Effects of a protection gradient on carnivore density and survival: an example with leopards in the Luangwa valley, Zambia


Human activities on the periphery of protected areas can limit carnivore populations, but measurements of the strength of such effects are limited, largely due to difficulties of obtaining precise data on population density and survival. We measured how density and survival rates of a previously unstudied leopard population varied across a gradient of protection and evaluated which anthropogenic activities accounted for observed patterns. Insights into this generalist's response to human encroachment are likely to identify limiting factors for other sympatric carnivore species. Motion-sensitive cameras were deployed systematically in adjacent, similarly sized, and ecologically similar study areas inside and outside Zambia's South Luangwa National Park (SLNP) from 2012 to 2014. The sites differed primarily in the degree of human impacts: SLNP is strictly protected, but the adjacent area was subject to human encroachment and bushmeat poaching throughout the study, and trophy hunting of leopards prior to 2012. We used photographic capture histories with robust design capture-recapture models to estimate population size and sex-specific survival rates for the two areas. Leopard density within SLNP was 67% greater than in the adjacent area, but annual survival rates and sex ratios did not detectably differ between the sites. Prior research indicated that wire-snare occurrence was 5.2 times greater in the areas adjacent to the park. These results suggest that the low density of leopards on the periphery of SLNP is better explained by prey depletion, rather than by direct anthropogenic mortality. Long-term spatial data from concurrent lion studies suggested that interspecific competition did not produce the observed patterns. Large carnivore populations are often limited by human activities, but science-based management policies depend on methods to rigorously and quantitatively assess threats to populations of concern. Using noninvasive robust design capture-recapture methods, we systematically assessed leopard density and survival across a protection gradient and identified bushmeat poaching as the likely limiting factor. This approach is of broad value to evaluate the impacts of anthropogenic activities on carnivore populations that are distributed across gradients of protection.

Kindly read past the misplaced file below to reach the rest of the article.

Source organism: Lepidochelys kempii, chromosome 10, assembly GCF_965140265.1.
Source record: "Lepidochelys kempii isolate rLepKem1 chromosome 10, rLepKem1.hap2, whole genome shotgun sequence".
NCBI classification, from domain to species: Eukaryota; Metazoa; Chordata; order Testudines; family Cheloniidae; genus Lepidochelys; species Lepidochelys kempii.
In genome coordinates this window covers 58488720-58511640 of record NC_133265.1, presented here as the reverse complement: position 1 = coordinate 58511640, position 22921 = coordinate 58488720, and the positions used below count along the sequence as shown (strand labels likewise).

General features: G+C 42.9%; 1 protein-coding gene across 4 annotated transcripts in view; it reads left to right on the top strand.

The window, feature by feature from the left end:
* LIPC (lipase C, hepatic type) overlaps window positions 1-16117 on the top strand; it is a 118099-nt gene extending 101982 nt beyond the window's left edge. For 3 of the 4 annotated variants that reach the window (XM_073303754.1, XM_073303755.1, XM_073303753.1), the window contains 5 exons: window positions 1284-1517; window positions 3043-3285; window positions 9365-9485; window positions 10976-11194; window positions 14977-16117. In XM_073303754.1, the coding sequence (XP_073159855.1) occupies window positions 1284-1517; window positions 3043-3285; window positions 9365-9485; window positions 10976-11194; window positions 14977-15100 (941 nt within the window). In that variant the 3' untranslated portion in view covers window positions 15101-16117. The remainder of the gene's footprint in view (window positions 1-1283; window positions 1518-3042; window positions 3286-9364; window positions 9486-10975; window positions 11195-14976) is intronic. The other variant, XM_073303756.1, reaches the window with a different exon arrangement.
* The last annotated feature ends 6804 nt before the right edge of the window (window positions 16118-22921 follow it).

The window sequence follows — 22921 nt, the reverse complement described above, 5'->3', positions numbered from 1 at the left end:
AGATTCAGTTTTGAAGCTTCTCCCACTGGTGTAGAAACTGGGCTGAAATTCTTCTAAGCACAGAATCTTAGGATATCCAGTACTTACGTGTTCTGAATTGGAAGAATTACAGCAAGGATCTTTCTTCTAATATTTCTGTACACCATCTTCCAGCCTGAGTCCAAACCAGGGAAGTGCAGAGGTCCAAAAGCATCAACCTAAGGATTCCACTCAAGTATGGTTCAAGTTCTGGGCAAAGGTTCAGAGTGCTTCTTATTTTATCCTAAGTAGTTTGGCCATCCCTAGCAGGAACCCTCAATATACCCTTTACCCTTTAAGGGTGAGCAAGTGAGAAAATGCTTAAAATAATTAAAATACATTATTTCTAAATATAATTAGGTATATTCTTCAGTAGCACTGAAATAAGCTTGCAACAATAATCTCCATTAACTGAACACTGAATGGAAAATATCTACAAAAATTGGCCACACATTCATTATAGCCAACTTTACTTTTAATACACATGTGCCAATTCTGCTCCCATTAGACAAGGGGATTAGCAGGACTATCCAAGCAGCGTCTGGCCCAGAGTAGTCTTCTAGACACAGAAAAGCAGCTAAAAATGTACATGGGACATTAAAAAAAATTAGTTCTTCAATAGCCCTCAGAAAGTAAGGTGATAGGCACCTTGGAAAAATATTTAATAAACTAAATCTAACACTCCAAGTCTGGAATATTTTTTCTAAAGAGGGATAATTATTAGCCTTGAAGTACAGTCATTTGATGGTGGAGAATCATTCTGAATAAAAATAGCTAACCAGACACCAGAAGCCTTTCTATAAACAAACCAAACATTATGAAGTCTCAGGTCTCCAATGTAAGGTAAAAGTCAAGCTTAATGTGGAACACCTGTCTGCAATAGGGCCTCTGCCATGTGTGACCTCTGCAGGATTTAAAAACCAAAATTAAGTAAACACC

Rosenblatt, Elias, Scott Creel, Matthew S. Becker, Johnathan Merkle, Henry Mwape, Paul Schuette, and Twakundine Simpamba. "Effects of a protection gradient on carnivore density and survival: an example with leopards in the Luangwa valley, Zambia." Ecology and Evolution 6, no. 11 (June 2016): 3772-3785. DOI: 10.1002/ece3.2155.
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